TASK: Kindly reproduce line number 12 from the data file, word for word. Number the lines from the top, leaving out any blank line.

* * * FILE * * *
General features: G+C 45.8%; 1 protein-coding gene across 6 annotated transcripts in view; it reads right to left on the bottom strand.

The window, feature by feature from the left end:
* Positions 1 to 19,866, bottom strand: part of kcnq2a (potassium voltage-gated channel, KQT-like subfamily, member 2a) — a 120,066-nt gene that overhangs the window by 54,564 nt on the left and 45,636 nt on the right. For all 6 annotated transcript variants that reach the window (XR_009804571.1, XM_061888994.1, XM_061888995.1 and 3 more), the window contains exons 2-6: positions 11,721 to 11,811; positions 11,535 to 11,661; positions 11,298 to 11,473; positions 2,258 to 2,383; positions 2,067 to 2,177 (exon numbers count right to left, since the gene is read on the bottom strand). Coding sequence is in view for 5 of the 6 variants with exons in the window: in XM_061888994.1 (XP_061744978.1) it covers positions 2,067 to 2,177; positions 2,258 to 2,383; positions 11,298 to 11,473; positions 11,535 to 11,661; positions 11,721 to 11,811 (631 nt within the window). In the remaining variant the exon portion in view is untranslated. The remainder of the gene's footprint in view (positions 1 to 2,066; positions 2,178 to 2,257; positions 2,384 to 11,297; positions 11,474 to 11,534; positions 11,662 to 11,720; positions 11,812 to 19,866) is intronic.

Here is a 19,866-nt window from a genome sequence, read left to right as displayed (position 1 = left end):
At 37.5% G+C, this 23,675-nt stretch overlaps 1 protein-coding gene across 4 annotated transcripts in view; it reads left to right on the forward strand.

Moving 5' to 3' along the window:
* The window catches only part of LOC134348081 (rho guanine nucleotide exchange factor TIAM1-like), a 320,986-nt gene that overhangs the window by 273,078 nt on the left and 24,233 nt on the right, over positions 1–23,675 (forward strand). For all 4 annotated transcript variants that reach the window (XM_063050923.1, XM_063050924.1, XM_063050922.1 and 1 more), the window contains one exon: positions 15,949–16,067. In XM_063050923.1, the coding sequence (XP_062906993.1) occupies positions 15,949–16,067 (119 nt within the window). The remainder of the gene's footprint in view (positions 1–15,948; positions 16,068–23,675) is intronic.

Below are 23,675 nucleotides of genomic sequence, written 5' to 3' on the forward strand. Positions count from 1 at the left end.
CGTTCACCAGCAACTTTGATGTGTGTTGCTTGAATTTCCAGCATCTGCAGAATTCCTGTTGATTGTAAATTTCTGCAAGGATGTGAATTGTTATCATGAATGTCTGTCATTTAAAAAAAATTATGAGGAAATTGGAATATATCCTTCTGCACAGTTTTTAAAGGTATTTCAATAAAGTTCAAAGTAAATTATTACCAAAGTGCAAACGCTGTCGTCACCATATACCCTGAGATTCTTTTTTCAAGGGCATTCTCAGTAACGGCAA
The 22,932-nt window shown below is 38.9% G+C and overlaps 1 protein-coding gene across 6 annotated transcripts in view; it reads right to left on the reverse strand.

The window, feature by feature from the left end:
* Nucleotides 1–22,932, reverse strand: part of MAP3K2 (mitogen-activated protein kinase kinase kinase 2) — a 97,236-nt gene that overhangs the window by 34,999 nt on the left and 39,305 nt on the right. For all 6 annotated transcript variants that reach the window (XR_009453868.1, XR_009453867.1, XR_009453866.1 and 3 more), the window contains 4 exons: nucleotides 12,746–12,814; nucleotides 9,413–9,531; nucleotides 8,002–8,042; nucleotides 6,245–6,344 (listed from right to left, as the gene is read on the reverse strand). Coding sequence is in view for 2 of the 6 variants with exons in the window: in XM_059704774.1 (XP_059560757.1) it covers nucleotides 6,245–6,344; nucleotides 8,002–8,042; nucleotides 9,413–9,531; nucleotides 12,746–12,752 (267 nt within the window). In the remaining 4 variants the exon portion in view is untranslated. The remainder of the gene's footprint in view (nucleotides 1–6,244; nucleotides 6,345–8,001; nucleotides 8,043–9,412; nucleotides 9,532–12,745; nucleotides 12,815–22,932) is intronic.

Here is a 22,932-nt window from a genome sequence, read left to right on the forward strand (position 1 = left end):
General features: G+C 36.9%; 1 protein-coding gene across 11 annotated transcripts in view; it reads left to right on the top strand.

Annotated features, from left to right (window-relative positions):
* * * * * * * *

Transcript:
* Nucleotides 1–22,932, reverse strand: part of MAP3K2 (mitogen-activated protein kinase kinase kinase 2) — a 97,236-nt gene that overhangs the window by 34,999 nt on the left and 39,305 nt on the right. For all 6 annotated transcript variants that reach the window (XR_009453868.1, XR_009453867.1, XR_009453866.1 and 3 more), the window contains 4 exons: nucleotides 12,746–12,814; nucleotides 9,413–9,531; nucleotides 8,002–8,042; nucleotides 6,245–6,344 (listed from right to left, as the gene is read on the reverse strand). Coding sequence is in view for 2 of the 6 variants with exons in the window: in XM_059704774.1 (XP_059560757.1) it covers nucleotides 6,245–6,344; nucleotides 8,002–8,042; nucleotides 9,413–9,531; nucleotides 12,746–12,752 (267 nt within the window). In the remaining 4 variants the exon portion in view is untranslated. The remainder of the gene's footprint in view (nucleotides 1–6,244; nucleotides 6,345–8,001; nucleotides 8,043–9,412; nucleotides 9,532–12,745; nucleotides 12,815–22,932) is intronic.